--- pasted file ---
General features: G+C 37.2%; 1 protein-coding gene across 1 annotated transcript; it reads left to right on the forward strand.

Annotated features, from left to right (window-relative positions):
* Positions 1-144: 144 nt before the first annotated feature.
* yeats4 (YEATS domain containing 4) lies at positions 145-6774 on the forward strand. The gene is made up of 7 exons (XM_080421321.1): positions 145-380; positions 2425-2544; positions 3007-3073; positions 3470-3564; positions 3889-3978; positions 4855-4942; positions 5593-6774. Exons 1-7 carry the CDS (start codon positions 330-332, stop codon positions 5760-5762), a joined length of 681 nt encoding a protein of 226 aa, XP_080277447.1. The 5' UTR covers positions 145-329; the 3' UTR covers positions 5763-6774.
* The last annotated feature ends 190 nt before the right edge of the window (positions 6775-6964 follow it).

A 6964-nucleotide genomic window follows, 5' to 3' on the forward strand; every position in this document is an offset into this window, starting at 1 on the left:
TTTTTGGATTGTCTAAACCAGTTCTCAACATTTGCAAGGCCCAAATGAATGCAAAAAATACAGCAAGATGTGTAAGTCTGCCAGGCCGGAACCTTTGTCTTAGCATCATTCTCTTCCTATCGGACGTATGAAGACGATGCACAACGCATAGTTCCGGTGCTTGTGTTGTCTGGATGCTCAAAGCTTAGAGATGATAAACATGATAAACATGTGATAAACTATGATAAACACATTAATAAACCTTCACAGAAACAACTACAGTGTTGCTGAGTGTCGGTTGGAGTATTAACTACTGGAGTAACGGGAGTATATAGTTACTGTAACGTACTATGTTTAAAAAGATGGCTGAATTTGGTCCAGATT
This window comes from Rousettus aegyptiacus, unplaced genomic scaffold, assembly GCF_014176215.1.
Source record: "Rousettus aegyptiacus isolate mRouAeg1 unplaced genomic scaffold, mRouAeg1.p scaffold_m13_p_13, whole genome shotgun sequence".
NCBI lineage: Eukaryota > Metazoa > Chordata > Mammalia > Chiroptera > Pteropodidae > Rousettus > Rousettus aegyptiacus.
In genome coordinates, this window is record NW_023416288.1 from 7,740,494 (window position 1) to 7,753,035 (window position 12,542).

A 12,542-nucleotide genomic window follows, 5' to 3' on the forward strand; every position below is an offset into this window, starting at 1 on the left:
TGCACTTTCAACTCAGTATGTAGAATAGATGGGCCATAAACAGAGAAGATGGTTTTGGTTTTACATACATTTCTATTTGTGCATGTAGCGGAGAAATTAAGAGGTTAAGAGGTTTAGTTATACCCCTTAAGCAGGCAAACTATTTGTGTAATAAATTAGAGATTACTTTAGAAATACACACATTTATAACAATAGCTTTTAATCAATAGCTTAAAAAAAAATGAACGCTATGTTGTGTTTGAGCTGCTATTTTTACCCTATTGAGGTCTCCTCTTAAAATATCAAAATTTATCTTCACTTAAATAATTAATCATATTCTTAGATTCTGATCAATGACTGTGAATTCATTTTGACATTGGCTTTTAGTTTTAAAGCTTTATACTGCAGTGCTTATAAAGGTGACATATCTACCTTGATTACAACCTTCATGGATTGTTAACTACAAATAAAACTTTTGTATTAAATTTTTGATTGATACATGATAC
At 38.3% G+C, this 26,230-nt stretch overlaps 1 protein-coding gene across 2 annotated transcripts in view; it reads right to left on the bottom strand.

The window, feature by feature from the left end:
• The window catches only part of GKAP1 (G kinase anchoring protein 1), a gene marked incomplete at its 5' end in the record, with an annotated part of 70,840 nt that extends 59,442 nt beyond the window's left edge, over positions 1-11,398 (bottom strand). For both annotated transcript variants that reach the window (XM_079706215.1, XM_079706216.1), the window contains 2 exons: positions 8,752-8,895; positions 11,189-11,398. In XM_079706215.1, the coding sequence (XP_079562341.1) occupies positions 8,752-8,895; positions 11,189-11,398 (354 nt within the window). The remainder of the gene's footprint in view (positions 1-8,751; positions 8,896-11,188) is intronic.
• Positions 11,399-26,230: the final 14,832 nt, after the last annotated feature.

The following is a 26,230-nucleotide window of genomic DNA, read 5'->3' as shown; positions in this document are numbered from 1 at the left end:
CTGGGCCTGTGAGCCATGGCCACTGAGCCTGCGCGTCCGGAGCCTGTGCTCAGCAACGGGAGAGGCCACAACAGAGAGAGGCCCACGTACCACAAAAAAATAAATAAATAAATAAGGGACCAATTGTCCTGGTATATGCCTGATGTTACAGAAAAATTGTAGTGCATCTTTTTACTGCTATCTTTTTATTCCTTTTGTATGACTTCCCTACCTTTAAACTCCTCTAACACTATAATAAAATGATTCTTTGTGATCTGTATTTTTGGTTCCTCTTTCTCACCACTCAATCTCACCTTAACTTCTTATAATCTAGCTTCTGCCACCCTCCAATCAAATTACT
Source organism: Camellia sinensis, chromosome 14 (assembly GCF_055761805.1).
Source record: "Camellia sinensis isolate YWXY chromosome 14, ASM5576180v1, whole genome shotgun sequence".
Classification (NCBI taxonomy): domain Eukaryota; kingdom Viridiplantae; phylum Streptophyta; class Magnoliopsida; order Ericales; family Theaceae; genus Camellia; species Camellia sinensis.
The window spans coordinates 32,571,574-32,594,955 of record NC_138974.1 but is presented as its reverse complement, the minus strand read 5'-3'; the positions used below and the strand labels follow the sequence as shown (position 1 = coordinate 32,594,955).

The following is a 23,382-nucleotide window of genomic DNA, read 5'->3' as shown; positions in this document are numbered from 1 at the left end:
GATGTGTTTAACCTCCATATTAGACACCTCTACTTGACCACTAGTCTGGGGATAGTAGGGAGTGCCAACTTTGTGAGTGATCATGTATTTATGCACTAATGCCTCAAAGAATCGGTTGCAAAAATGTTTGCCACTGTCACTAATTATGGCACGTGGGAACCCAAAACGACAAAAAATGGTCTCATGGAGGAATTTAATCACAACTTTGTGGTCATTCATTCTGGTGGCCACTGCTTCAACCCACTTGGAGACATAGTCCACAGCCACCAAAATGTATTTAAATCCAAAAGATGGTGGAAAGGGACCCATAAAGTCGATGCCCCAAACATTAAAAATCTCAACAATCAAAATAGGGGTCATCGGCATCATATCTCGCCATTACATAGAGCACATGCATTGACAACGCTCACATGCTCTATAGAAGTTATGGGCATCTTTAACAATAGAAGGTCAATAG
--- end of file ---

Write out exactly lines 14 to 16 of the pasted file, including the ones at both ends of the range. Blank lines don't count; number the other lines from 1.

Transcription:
At 38.3% G+C, this 26,230-nt stretch overlaps 1 protein-coding gene across 2 annotated transcripts in view; it reads right to left on the bottom strand.

The window, feature by feature from the left end:
• The window catches only part of GKAP1 (G kinase anchoring protein 1), a gene marked incomplete at its 5' end in the record, with an annotated part of 70,840 nt that extends 59,442 nt beyond the window's left edge, over positions 1-11,398 (bottom strand). For both annotated transcript variants that reach the window (XM_079706215.1, XM_079706216.1), the window contains 2 exons: positions 8,752-8,895; positions 11,189-11,398. In XM_079706215.1, the coding sequence (XP_079562341.1) occupies positions 8,752-8,895; positions 11,189-11,398 (354 nt within the window). The remainder of the gene's footprint in view (positions 1-8,751; positions 8,896-11,188) is intronic.